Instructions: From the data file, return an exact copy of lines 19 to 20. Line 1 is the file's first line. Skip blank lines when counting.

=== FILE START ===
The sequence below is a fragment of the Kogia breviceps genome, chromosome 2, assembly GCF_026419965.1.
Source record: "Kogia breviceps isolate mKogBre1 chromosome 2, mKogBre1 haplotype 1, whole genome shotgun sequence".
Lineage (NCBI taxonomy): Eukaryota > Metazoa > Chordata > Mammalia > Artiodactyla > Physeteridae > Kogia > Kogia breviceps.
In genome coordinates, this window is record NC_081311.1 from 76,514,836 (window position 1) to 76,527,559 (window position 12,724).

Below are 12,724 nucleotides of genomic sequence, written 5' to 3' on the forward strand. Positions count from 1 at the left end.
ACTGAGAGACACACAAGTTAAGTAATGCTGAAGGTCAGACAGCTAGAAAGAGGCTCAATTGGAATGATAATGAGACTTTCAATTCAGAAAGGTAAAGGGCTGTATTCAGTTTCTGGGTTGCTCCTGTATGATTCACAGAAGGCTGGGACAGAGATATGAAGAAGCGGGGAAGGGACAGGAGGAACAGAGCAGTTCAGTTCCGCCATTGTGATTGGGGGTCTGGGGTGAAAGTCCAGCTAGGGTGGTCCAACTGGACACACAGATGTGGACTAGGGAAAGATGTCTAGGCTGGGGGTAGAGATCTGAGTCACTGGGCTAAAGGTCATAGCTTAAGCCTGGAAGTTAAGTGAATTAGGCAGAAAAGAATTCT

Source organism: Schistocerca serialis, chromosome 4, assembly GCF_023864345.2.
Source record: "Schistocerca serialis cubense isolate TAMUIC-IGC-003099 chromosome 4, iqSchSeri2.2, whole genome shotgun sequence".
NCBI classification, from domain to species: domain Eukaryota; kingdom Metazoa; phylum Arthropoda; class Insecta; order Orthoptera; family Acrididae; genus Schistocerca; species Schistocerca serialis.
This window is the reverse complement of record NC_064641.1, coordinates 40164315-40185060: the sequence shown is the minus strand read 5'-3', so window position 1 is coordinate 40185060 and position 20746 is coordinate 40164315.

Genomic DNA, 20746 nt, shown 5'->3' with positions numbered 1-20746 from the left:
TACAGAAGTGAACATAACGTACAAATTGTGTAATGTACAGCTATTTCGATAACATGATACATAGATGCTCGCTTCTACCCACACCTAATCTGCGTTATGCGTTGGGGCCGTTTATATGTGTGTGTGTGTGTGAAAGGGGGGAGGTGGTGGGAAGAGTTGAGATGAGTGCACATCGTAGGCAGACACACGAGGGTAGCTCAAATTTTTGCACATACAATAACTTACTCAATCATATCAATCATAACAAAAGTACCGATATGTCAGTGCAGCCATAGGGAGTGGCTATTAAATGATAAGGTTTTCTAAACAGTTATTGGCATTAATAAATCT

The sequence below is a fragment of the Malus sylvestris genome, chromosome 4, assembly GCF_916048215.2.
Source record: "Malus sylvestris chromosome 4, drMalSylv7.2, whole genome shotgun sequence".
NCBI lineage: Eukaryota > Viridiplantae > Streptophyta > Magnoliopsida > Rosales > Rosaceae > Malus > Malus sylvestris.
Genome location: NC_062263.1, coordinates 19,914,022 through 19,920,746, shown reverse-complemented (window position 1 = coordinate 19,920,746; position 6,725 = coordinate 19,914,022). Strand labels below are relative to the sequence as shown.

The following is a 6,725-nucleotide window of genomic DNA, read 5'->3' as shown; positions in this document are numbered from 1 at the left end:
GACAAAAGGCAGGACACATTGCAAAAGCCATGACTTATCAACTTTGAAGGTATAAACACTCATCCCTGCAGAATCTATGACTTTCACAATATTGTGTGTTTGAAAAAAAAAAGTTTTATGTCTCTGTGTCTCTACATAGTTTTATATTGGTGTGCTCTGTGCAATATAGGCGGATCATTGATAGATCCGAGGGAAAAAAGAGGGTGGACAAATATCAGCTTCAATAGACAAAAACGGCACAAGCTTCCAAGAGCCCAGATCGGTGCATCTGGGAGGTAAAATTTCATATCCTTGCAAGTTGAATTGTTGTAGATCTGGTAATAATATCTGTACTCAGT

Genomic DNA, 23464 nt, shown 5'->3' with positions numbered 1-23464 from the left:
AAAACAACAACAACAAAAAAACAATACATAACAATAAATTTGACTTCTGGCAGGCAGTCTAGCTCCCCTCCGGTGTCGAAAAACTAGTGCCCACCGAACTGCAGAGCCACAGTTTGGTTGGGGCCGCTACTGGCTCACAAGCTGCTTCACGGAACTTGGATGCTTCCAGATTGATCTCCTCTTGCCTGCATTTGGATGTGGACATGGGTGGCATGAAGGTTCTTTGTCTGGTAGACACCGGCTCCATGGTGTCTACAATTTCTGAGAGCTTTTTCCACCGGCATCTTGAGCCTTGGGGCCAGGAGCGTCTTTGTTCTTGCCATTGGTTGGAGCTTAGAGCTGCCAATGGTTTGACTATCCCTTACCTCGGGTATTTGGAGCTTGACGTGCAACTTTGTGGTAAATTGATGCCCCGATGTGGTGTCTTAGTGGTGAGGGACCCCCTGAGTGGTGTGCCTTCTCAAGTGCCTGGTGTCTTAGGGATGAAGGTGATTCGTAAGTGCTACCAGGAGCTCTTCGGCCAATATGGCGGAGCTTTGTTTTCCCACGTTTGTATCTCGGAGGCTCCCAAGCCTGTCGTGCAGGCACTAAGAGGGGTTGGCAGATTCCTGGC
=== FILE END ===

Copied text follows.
Genomic DNA, 23464 nt, shown 5'->3' with positions numbered 1-23464 from the left:
AAAACAACAACAACAAAAAAACAATACATAACAATAAATTTGACTTCTGGCAGGCAGTCTAGCTCCCCTCCGGTGTCGAAAAACTAGTGCCCACCGAACTGCAGAGCCACAGTTTGGTTGGGGCCGCTACTGGCTCACAAGCTGCTTCACGGAACTTGGATGCTTCCAGATTGATCTCCTCTTGCCTGCATTTGGATGTGGACATGGGTGGCATGAAGGTTCTTTGTCTGGTAGACACCGGCTCCATGGTGTCTACAATTTCTGAGAGCTTTTTCCACCGGCATCTTGAGCCTTGGGGCCAGGAGCGTCTTTGTTCTTGCCATTGGTTGGAGCTTAGAGCTGCCAATGGTTTGACTATCCCTTACCTCGGGTATTTGGAGCTTGACGTGCAACTTTGTGGTAAATTGATGCCCCGATGTGGTGTCTTAGTGGTGAGGGACCCCCTGAGTGGTGTGCCTTCTCAAGTGCCTGGTGTCTTAGGGATGAAGGTGATTCGTAAGTGCTACCAGGAGCTCTTCGGCCAATATGGCGGAGCTTTGTTTTCCCACGTTTGTATCTCGGAGGCTCCCAAGCCTGTCGTGCAGGCACTAAGAGGGGTTGGCAGATTCCTGGC